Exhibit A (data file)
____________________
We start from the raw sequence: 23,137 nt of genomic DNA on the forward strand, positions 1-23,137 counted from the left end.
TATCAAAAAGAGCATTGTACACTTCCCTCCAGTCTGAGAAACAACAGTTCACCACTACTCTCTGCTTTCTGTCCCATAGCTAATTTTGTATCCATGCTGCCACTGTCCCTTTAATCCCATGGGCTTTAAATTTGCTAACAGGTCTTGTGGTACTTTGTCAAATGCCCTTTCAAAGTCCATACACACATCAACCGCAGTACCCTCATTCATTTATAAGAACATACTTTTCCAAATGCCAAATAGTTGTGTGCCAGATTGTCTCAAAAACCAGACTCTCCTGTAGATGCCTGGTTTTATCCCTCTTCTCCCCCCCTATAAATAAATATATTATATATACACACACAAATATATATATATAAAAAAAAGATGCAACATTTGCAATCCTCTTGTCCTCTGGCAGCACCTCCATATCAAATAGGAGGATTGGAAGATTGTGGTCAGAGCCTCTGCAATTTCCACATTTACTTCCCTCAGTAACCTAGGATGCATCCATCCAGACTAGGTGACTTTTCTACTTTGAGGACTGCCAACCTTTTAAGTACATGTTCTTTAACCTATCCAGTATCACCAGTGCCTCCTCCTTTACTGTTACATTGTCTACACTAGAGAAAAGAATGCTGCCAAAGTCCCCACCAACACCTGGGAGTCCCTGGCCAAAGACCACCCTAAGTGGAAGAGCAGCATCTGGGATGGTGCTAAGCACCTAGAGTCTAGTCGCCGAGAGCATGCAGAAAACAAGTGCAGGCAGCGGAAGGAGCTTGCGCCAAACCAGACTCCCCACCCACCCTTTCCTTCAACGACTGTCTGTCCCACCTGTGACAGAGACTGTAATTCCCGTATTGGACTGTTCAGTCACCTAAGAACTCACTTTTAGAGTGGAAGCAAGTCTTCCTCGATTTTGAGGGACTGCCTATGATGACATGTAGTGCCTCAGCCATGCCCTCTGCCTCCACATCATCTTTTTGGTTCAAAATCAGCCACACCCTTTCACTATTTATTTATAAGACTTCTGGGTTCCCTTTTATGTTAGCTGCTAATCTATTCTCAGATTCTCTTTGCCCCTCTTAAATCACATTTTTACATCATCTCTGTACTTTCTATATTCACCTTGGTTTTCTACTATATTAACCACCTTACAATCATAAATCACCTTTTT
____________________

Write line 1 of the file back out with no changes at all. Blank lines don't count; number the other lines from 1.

We start from the raw sequence: 23,137 nt of genomic DNA on the forward strand, positions 1-23,137 counted from the left end.